Trying out the Dutch defense....

May 29, 2011, 1:10 AM |

I think I'm something like 3-7 in the last 10 games, but I could care less about the losses. The real issue is that I'm playing terrible, unfocused chess.

I need to force myself to be careful and read the board properly. I don't even know that I can learn from the losses because the play was so careless.

So that brings me to goal 1:

  • Build a library of my games that I can learn from

Actually, maybe this latest game against KingDub30 might be worth a look.

I didn't sit and think about the opening too much. I'm not comfortable with Queen's Pawn openings, so I just launched into what I thought resembled a Dutch Stonewall defense. You can see that in 1. ...f5 2. ...e6 3. ...d5 4. ...c6. I was aware that the light-squared bishop protects the pawns at b7 and helps out at e6. I was also aware that yes, Ne5 is playable for White and should be expected.

I'm interested to hear your analysis of 6. Be6. I've been thinking about this: what if White played an early Bh5? g6 by Black definitely weakens the kingside, but White's ability to get the Queen into a position to do damage seems problematic. And White probably needs the dark-squared bishop to really cause some fatal blows. Still, I haven't looked at this too closely except for an exchange or two.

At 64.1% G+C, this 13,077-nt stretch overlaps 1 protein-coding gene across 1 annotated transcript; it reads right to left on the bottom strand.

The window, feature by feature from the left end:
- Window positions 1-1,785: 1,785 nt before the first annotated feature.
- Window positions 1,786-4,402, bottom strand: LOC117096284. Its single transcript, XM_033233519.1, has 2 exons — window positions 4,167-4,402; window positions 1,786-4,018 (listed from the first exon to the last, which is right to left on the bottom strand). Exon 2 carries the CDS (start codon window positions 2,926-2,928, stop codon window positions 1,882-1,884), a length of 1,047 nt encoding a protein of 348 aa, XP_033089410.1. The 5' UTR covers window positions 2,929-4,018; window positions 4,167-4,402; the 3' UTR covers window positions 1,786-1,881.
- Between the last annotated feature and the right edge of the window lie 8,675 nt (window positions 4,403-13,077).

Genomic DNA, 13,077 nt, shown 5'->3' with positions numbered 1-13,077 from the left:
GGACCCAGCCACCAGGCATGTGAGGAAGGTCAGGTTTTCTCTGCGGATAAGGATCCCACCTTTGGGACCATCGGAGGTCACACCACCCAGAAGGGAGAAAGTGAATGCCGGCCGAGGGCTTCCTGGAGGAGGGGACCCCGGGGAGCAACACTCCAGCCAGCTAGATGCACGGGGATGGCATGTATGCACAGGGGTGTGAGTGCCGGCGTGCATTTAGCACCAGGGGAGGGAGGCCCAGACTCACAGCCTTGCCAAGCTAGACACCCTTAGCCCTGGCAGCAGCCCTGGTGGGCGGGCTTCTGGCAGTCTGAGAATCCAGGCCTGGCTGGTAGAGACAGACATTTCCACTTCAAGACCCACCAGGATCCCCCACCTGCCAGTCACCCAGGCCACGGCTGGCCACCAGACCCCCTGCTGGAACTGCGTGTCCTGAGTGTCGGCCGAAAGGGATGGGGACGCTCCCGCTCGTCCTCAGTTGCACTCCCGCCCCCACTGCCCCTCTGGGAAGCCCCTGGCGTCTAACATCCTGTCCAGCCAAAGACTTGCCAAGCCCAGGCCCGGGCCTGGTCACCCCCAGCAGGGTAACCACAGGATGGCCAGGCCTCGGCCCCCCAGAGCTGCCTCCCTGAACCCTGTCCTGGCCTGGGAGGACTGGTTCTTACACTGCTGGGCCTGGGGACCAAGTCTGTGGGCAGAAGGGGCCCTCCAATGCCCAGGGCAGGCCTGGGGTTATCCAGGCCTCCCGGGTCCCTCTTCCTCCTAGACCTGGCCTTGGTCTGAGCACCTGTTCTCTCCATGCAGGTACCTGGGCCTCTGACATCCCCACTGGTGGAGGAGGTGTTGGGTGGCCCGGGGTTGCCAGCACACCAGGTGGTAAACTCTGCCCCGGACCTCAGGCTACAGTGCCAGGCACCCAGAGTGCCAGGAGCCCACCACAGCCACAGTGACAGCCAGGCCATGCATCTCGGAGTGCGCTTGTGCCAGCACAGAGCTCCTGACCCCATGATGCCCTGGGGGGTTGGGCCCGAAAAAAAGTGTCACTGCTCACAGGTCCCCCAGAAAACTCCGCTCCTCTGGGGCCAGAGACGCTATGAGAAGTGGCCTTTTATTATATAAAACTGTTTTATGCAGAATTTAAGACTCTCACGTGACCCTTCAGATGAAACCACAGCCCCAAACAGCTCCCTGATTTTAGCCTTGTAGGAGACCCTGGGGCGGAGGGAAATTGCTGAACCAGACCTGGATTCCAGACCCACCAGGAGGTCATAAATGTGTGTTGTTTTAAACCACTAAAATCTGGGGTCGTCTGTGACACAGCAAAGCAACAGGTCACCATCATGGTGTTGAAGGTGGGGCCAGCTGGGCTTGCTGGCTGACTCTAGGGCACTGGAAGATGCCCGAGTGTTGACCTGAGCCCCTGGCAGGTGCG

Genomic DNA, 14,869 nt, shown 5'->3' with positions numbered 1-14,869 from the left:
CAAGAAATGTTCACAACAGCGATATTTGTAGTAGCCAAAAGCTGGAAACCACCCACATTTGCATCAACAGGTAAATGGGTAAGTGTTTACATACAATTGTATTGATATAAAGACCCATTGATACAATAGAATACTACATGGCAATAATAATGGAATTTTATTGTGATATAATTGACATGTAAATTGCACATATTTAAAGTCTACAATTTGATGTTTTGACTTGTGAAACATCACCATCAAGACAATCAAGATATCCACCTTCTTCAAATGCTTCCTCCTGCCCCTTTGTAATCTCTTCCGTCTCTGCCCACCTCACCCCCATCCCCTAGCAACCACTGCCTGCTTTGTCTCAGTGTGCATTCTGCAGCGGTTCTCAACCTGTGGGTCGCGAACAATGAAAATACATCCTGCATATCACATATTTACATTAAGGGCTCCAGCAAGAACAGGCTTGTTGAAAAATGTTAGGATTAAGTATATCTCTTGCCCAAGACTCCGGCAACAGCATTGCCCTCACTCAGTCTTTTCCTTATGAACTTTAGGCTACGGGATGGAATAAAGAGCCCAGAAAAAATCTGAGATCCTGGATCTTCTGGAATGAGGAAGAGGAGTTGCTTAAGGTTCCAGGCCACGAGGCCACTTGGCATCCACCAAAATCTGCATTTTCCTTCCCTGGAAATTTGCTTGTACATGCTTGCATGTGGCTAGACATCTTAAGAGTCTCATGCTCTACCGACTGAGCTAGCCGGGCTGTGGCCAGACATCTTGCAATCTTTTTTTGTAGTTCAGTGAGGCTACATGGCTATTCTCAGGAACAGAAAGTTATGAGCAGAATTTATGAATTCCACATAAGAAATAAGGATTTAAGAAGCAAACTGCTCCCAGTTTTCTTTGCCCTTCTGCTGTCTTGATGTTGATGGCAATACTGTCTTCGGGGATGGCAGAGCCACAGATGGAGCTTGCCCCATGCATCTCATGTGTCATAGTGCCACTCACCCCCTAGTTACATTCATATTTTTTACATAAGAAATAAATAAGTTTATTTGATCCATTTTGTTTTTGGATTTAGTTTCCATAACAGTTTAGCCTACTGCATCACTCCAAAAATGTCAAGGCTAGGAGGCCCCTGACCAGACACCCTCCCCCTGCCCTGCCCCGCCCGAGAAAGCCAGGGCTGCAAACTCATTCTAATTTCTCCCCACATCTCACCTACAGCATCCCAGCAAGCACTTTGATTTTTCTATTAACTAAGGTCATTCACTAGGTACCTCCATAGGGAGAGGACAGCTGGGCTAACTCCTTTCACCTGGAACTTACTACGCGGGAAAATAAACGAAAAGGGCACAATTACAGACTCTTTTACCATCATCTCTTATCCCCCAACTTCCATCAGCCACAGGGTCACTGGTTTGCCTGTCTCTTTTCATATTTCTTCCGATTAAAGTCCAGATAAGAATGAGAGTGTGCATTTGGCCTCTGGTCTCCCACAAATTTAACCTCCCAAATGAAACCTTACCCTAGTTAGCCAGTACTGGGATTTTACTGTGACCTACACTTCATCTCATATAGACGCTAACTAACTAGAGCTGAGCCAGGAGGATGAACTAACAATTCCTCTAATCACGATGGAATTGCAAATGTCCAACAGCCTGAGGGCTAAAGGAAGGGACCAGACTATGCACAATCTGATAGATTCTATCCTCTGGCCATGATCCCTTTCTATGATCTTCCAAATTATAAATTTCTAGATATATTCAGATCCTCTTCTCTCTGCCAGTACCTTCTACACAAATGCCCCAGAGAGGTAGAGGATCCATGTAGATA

I wasn't sure what exactly was happening with 9. Bh5. I didn't feel terribly threatened by it and thought I should attack the center. Keep in mind this is the first time I've played a Dutch defense. Should I have done this?

And as for the rest of the game... doubled rooks are powerful, I learned once again the hard way. They're almost tactics-proof. Despite my many blunders, 24. ...Nxd4 25. ...Qe3+ was quite nice. Trouble is, with doubled rooks and that stupid bishop blocking my own rook, it was kill or be killed time, and I got killed.

Any suggestions for what I should be looking to do with the Dutch are welcome.

Also - a few of you are actually talking to me about my writing, so here's something to read if you like: An Introduction to Machiavelli's "Prince"